Digital Music News object to Jay-Z’s legal claims
Defamation , Live Events / January 2018

DEFAMATION Live events sector   Digital Music News are not happy with Jay-Z,  aka Sean Carter, or more specifically his lawyers, Cummings & Lockwood LLC, who they have said threatened them “with ridiculous legal claims” over coverage of poor ticket sales on “Jay-Z’s disastrous ‘4:44’ tour” which Digital Music News described as a “sinking tour” The threats stemmed from an article DMN wrote about the availability of $6 tickets for a 4:44 show in Anaheim, CA, where DMN say they “discovered entire sections of unsold inventory across Anaheim and other upcoming tour dates” and that there was even a show cancelled in Fresno, CA “just days before showtime.” The article prompted a letter from Cummings & Lockwood LLC  (which DMN have reproduced in full) which included the assertion that: Both the headline and content of this article is false.  I am attaching a link for a billboard article which contains more accurate facts regarding 4:44 tour sales. And  We demand that you correct your story both in tone and content immediately.  We trust that now that you have correct facts you will not allow your errors to continue.  As I am sure you are aware knowledge of a story being false…

CTS to appeal competition rulings
Competition , Live Events / January 2018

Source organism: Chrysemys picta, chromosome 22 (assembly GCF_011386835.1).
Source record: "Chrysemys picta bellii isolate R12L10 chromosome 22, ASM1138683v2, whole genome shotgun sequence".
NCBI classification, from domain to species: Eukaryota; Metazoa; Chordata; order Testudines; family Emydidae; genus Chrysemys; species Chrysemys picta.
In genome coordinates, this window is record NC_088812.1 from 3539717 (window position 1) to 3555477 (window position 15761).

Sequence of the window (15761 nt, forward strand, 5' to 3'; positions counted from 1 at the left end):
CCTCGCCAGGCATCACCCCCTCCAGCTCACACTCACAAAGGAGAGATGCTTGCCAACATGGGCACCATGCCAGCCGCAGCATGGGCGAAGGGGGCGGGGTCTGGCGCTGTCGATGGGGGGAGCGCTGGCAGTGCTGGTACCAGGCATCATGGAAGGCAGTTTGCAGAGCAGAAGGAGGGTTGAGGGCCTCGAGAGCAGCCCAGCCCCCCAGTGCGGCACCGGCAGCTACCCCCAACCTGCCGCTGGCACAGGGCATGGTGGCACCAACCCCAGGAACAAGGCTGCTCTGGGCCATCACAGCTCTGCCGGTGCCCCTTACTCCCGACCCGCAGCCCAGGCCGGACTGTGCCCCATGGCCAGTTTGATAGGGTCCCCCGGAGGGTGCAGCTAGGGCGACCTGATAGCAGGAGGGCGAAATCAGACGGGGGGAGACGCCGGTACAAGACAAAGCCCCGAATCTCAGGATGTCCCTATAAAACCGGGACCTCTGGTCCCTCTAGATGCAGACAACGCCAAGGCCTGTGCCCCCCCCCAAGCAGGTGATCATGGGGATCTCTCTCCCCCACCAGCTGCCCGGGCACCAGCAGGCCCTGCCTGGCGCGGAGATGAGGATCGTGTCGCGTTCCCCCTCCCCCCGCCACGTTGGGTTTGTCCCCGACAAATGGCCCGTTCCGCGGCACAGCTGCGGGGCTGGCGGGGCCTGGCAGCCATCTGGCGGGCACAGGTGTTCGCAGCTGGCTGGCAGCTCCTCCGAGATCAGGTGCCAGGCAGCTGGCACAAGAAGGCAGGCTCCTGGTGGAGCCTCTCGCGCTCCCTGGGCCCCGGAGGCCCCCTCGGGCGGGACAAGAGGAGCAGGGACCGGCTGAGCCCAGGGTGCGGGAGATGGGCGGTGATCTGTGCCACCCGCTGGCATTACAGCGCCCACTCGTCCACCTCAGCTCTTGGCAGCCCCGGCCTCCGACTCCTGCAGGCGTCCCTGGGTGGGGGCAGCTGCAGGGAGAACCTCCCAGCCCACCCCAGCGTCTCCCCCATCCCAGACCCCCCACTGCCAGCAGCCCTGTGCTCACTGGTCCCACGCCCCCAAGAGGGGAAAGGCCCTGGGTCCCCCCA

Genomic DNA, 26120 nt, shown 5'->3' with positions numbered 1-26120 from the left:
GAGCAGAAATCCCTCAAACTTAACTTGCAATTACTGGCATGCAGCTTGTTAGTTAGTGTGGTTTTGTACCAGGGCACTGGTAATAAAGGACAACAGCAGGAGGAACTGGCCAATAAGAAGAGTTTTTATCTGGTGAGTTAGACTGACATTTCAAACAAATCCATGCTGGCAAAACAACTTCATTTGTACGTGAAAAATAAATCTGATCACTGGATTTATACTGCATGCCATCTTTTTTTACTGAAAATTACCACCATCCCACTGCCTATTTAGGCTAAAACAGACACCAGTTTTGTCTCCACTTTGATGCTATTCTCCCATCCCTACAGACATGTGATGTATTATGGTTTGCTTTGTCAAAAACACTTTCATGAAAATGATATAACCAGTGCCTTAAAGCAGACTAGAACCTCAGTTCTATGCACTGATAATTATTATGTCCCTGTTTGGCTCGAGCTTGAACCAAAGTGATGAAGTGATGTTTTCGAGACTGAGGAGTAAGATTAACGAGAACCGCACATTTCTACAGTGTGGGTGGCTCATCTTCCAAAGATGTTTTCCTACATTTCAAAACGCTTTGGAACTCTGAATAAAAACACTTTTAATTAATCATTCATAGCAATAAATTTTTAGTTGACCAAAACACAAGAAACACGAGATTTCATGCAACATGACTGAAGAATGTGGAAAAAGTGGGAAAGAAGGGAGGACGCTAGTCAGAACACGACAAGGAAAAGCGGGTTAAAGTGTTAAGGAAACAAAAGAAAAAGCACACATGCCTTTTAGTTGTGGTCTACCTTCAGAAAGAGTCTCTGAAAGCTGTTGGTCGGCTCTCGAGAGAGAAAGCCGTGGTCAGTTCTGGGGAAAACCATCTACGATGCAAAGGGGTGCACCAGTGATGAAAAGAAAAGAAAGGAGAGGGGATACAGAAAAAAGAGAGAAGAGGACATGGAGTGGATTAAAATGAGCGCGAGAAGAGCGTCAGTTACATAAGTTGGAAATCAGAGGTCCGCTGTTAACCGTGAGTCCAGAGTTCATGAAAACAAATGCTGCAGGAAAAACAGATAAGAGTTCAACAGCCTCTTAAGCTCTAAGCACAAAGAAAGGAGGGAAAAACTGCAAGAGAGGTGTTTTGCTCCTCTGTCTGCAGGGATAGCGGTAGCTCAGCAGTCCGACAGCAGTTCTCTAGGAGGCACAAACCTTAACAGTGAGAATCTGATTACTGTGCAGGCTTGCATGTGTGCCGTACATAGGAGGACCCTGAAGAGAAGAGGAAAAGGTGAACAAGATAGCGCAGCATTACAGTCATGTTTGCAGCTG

COMPETITION Live events sector   CTS Eventim is to appeal the decision by the German Federal Cartel Office (Bundeskartellamt) which prohibits the Munich-based ticketing giant, the market leader in ticketing in Germany with a 50–70% marketshare in Germany, of requiring partners to “only sell tickets exclusively or to a considerable extent via CTS’s ticket sales system” – something it claims is an abuse of the company’s dominant market position. The Bundeskartellamt said that these “abusive exclusivity contracts with event organisers and advance booking offices” are shutting out competing ticketing companies and “encouraging a general trends towards further monopolisation” in Germany. Under the regulator’s decision, Eventim partners must have the option of selling at least 20% of their inventory annually via other ticket agencies, if their deal with the company is longer than two years. CTS has been given four months to comply with the ruling. Andreas Mundt, president of the Bundeskartellamt, said: “As the operator of the largest ticketing system in Germany, CTS Eventim holds a dominant position in the market. Under competition law, a company with such a market position has special obligations …. Where CTS Eventim commits its contract partners to sell tickets exclusively via its own ticketing system, the…